When Paul Goldschmidt was traded to the St. Louis Cardinals last month, it seemed possibly to indicate the Diamondbacks going into a full-on rebuild. With Goldy-Goldy-gone, along with the departure of other signficant players such as Patrick Corbin, from a team which won only 82 games in 2012, it made sense that other players with limited control would be on the block, dealt for prospects who could help Arizona down the road. So far, however, GM Mike Hazen has downplayed that prospect, apparently being instead in favor of using the team’s many early draft picks this year to rebuild the farm. He said the following during the winter meetings:
“Given that we have multiple years of control with everybody else on the roster, there’s time to sort of step back and assess that situation. We don’t have to have everything done by this offseason. We don’t have to rush into something if we don’t feel like it’s the right thing to do. I’m not ruling anything out but I think we have time to think through what we’re doing and make sure what we’re doing is best.”
It is worth noting that this front-office has been considerably better than some previous versions, at keeping their cards close to their chest. While the Goldschmidt trade wasn’t exactly a surprise, for instance, there was very little chatter about any specifics before it was formally announced. So the absence of evidence is not evidence of absence, with regard to further trade discussions. There are certainly some assets which would be of interest to other teams, with starting pitcher Robbie Ray and outfielder David Peralta likely be close to the top of the list. Ray, in particular, seems to have drawn interest from a number of suitors.
However, Hazen is correct in that there’s no need to sell Ray, especially not at any kind of discounted rate. That said, if someone were to make a good offer... As a ballpark of what that might be, Jeff Passan (now over on his new gig for ESPN) wrote with regard to Ray: “They're not looking to move him, but if a team wants to put together a package better than what the Seattle Mariners got from the New York Yankees for James Paxton, they're more than welcome to try.” MLB Trade Rumors describes the Paxton price as “an MLB-ready pitching prospect (Justus Sheffield), another young arm on the brink of the majors (Erik Swanson) and a promising lower-level position player (outfielder Dom Thompson-Williams).”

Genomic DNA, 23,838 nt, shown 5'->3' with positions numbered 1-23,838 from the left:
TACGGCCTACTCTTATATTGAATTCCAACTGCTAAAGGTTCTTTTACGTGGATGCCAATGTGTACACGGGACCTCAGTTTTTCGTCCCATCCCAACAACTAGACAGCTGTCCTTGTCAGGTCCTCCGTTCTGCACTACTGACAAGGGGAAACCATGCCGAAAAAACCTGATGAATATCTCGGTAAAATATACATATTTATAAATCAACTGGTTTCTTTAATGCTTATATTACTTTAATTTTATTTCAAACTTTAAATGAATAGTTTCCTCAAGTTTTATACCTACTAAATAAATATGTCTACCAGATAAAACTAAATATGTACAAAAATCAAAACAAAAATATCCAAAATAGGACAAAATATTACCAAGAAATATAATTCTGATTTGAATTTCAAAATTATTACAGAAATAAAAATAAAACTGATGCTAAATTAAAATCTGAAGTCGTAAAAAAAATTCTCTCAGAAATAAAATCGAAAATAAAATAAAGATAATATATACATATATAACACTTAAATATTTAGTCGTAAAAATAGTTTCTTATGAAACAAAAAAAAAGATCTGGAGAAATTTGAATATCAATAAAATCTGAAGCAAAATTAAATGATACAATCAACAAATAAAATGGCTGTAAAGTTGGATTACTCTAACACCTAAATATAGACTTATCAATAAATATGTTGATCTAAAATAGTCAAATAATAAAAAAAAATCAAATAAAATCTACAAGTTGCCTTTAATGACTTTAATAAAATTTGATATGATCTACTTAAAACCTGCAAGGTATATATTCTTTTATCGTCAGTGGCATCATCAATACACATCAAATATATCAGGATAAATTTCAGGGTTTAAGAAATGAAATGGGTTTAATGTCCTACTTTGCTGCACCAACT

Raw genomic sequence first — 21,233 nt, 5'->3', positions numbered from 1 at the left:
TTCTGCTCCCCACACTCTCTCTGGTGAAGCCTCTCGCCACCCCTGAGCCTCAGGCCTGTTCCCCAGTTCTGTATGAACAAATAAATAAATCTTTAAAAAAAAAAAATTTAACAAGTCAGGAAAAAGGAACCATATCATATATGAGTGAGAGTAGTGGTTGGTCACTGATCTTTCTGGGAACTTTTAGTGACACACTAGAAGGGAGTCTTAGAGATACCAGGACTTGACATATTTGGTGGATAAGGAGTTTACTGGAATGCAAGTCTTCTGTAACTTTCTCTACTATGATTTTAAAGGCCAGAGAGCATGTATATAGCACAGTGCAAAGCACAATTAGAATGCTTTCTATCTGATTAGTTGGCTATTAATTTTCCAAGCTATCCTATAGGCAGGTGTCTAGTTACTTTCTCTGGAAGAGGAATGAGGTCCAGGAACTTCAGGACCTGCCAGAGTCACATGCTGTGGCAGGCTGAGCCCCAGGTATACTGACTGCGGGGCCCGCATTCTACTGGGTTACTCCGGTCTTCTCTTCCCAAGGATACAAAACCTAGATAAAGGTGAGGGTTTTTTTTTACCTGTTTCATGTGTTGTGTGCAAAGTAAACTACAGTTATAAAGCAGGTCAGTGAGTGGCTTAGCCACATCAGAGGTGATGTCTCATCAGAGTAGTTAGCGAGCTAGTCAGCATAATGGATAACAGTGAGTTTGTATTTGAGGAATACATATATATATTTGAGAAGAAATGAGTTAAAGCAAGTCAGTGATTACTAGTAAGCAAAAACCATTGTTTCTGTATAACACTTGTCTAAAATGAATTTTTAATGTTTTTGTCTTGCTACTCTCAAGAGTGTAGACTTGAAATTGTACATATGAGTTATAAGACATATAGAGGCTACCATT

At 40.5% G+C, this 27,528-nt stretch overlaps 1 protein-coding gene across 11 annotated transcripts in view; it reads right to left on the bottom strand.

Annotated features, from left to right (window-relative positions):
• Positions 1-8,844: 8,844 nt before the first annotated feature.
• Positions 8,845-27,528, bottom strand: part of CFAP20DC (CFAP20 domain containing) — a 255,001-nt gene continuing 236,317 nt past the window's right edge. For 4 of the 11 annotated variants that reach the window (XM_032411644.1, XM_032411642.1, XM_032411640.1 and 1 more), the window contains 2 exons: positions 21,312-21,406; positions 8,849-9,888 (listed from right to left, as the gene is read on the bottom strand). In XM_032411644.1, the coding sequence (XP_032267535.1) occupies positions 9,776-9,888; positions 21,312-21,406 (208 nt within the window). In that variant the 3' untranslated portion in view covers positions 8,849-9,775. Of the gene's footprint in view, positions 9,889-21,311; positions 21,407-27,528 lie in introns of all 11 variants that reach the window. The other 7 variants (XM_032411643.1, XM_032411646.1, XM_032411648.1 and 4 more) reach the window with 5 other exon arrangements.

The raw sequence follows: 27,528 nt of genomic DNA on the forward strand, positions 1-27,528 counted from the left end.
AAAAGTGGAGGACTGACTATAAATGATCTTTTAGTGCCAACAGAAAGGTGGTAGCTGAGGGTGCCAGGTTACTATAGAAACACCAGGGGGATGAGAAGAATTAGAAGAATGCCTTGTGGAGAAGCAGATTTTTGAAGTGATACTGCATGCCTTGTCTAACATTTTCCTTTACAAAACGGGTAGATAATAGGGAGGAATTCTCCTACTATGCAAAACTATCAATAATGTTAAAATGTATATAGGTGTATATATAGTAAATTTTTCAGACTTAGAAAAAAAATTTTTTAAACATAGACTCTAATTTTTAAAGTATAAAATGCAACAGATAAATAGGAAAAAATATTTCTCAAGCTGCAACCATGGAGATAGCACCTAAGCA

In particular, Nick Cafardo of The Boston Globe writes “The Phillies and Astros are very interested” in Ray, while David O’Brien of The Athletic notes that the Braves still needs both corner outfield and pitching help, and calls the Diamondbacks a “strong potential partner,” both for Ray and Peralta. Of those three, the Astros would seem in most need of pitching help, with very limited options at this point after Justin Verlander, Gerrit Cole and Collin McHugh. However, our siblings over at The Crawfish Boxes do not consider Ray as valuable as Paxton, because the latter has “still managed a FIP below 3.25 and more than 3.5 WAR each of the last three seasons.”
They conclude, “A package centered around one or two of Houston’s top ten prospects still seems like the most plausible starting point in discussion, but the top two or three players in the system are basically safe.” Here’s the MLB.com list of Astros prospects: presuming that Forrest Whitley and Kyle Tucker are both off-limits, there are still some interesting names there. The two who immediately follow, outfielder Yordan Alvarez and pitcher Josh James, both made the overall top 100 prospects list, at #42 and #95 respectively. The only D-back listed above either of those, was #80 Jon Duplantier, so Alvarez or James would certainly be a boost to the Arizona farm system.
In the event of Ray being dealt, the D-backs rotation for 2019 then becomes Zack Greinke, Luke Weaver, Zack Godley, Merrill Kelly and then one of the field, including Duplantier, Matt Koch, Matt Andriese, or possibly Josh James, if he is the center of the players received. With two years of control remaining, Ray’s value is likely only going to decline going forward, especially if the spike in his walk rate (a career-high 5.1 per nine innings last season) sticks around. He will also get more expensive: Robbie earned less than $4 million last year, and will probably get around $6 million in arbitration this winter. So, is now the time to strike, with multiple teams in need of his services?